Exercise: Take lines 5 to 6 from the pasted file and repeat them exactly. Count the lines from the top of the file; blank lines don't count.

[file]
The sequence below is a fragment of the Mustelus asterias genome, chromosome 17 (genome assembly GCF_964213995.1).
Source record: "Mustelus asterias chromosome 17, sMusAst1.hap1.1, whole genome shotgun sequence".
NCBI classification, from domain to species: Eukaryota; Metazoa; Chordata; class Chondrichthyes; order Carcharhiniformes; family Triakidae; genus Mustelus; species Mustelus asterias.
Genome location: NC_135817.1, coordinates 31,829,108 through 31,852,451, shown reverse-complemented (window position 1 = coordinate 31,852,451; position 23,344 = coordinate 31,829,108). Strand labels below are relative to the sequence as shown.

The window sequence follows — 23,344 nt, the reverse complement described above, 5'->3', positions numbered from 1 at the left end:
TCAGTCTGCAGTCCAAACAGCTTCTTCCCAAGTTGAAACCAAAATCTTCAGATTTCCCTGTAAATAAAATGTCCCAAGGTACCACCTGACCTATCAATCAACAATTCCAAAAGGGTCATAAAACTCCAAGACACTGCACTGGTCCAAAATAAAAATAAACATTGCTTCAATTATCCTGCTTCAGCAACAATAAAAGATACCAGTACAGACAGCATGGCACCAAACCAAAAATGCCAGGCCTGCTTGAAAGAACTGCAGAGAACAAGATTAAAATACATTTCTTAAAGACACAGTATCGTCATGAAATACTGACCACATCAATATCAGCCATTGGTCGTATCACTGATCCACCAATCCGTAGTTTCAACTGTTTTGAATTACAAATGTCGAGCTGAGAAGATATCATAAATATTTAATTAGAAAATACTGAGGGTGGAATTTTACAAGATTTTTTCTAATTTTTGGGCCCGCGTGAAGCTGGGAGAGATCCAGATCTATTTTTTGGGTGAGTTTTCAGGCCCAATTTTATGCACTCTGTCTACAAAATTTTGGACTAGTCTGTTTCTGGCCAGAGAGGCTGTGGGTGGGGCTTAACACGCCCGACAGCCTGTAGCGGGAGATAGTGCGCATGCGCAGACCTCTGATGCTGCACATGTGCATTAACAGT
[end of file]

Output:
The window sequence follows — 23,344 nt, the reverse complement described above, 5'->3', positions numbered from 1 at the left end:
TCAGTCTGCAGTCCAAACAGCTTCTTCCCAAGTTGAAACCAAAATCTTCAGATTTCCCTGTAAATAAAATGTCCCAAGGTACCACCTGACCTATCAATCAACAATTCCAAAAGGGTCATAAAACTCCAAGACACTGCACTGGTCCAAAATAAAAATAAACATTGCTTCAATTATCCTGCTTCAGCAACAATAAAAGATACCAGTACAGACAGCATGGCACCAAACCAAAAATGCCAGGCCTGCTTGAAAGAACTGCAGAGAACAAGATTAAAATACATTTCTTAAAGACACAGTATCGTCATGAAATACTGACCACATCAATATCAGCCATTGGTCGTATCACTGATCCACCAATCCGTAGTTTCAACTGTTTTGAATTACAAATGTCGAGCTGAGAAGATATCATAAATATTTAATTAGAAAATACTGAGGGTGGAATTTTACAAGATTTTTTCTAATTTTTGGGCCCGCGTGAAGCTGGGAGAGATCCAGATCTATTTTTTGGGTGAGTTTTCAGGCCCAATTTTATGCACTCTGTCTACAAAATTTTGGACTAGTCTGTTTCTGGCCAGAGAGGCTGTGGGTGGGGCTTAACACGCCCGACAGCCTGTAGCGGGAGATAGTGCGCATGCGCAGACCTCTGATGCTGCACATGTGCATTAACAGT